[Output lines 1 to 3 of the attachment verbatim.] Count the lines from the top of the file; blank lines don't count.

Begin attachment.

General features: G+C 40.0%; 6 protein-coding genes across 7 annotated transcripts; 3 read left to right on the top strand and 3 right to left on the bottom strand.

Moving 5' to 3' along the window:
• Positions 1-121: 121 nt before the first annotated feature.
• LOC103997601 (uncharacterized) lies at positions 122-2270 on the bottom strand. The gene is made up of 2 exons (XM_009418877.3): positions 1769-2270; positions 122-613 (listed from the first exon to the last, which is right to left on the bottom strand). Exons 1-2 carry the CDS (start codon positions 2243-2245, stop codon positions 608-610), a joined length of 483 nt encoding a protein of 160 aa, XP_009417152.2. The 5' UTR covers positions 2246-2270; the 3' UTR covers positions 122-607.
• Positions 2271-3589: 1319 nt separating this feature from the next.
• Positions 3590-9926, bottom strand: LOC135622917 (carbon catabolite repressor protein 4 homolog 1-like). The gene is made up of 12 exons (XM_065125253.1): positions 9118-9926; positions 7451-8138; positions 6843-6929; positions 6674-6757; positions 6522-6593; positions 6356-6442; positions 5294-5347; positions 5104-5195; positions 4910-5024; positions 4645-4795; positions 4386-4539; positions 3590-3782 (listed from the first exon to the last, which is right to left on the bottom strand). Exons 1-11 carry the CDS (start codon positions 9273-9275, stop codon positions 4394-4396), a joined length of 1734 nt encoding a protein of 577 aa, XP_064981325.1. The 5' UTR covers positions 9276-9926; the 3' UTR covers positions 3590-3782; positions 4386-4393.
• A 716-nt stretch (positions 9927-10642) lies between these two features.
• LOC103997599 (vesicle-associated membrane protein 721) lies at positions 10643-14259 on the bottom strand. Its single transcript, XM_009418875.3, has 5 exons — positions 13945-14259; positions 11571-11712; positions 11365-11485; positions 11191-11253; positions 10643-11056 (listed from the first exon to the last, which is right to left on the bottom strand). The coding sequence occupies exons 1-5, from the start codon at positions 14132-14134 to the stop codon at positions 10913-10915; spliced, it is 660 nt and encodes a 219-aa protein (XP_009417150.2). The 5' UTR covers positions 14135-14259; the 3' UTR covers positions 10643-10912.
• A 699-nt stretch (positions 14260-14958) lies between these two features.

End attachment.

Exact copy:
General features: G+C 40.0%; 6 protein-coding genes across 7 annotated transcripts; 3 read left to right on the top strand and 3 right to left on the bottom strand.

Moving 5' to 3' along the window:
• Positions 1-121: 121 nt before the first annotated feature.